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Trips Agreement Provisions

3. Members shall accord to nationals of other Members the treatment provided for in this Agreement. 1. With regard to the intellectual property right concerned, nationals of other Members shall mean natural or legal persons who would fulfil the criteria for the use of the Paris Convention (1967), the Berne Convention (1971), the Rome Convention and the Treaty on Intellectual Property in the Field of Integrated Circuits. all WTO members were members of these agreements. 2. Any Member which makes use of the possibilities offered by Article 5(3) or Article 6(2) of the Rome Convention shall notify the Council for the Commercial Aspects of Intellectual Property Rights (TRIPS) thereof in accordance with those provisions. TRIPS conditions that impose more standards beyond TRIPS were also discussed. [38] These free trade agreements contain conditions that limit the ability of governments to create competition for generic drug manufacturers.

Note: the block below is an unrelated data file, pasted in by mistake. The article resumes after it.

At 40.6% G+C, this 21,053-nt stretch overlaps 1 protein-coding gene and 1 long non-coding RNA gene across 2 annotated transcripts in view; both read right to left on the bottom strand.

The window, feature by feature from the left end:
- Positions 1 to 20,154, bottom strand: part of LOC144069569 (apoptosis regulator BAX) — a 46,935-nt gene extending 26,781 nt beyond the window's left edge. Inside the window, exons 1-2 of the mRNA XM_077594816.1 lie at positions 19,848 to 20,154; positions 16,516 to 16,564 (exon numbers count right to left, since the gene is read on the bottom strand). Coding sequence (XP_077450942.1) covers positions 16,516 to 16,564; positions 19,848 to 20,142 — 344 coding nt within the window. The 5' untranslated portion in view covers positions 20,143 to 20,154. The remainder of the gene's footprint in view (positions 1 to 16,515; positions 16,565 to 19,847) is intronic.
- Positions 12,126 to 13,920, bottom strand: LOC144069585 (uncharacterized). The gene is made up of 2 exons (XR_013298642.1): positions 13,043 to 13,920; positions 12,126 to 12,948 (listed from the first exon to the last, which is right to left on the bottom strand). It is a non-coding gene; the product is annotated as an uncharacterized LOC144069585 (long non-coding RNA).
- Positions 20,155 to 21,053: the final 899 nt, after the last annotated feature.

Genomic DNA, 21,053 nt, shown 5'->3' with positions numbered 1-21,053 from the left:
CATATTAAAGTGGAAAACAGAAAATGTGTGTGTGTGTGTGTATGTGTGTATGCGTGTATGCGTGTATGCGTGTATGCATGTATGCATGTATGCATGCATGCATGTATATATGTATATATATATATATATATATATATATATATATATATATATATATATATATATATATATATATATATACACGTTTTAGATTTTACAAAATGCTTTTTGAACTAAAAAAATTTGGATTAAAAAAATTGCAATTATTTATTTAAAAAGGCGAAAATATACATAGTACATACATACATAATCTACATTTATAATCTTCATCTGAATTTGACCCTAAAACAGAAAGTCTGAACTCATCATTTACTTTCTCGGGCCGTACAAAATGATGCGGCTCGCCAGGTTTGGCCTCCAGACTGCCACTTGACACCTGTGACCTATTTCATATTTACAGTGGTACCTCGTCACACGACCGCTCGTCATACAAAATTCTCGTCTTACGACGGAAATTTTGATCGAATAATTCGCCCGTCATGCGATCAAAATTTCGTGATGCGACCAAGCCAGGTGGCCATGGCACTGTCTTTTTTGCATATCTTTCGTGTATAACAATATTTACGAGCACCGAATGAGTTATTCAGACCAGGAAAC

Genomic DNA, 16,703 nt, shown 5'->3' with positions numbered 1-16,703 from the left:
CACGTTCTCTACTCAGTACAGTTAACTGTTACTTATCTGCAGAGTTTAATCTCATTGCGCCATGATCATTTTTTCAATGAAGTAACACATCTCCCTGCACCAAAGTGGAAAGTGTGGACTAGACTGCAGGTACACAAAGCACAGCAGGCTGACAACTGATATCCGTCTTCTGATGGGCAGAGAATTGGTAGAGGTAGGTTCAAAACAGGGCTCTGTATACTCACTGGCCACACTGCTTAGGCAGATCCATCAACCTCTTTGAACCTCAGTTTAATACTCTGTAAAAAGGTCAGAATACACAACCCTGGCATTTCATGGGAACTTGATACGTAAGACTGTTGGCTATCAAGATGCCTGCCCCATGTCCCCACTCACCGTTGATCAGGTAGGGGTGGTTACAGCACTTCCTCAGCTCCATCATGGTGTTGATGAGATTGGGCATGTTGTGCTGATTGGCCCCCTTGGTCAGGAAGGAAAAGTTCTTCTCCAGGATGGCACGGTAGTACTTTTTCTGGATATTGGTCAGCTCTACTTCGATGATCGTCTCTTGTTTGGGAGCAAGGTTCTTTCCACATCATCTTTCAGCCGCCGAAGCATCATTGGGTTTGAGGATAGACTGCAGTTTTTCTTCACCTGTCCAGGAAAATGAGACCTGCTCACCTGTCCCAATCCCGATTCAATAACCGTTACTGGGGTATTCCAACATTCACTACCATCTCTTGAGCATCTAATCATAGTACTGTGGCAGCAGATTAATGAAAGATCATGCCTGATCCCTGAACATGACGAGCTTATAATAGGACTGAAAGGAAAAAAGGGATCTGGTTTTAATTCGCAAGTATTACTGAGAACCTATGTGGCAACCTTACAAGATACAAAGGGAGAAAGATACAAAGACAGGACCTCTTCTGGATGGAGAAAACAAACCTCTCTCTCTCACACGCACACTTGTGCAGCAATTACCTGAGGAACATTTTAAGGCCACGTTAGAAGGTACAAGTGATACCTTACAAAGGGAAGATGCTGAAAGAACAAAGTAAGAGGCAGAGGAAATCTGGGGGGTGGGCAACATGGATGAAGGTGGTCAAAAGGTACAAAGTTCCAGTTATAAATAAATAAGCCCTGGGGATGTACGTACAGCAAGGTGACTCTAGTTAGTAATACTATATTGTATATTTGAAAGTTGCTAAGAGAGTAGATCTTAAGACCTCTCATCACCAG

In particular, the United States has been criticized for encouraging protection far beyond the standards imposed by TRIPS. U.S. free trade agreements with Australia, Morocco, and Bahrain have extended patentability by requiring patents to be available for new uses of known products. [39] The TRIPS Agreement allows for the issuance of compulsory licences at the discretion of a country. The more ad hoc conditions provided for in the free trade agreements between the United States and Australia, Jordan, Singapore and Vietnam have limited the application of compulsory licenses to emergency situations, antitrust measures and cases of non-commercial public use. [39] 2. In addition, the protection of registered known marks must relate to goods or services which are not similar to those for which the trade mark has been registered, provided that their use indicates a link between those goods or services and the proprietor of the registered trade mark and that the interests of the proprietor may be affected by such use (Article 16, paragraphs 2 and 3). Compulsory licenses and use by the state without the authorization of the right holder are allowed, but they are subject to conditions aimed at protecting the legitimate interests of the right holder. .

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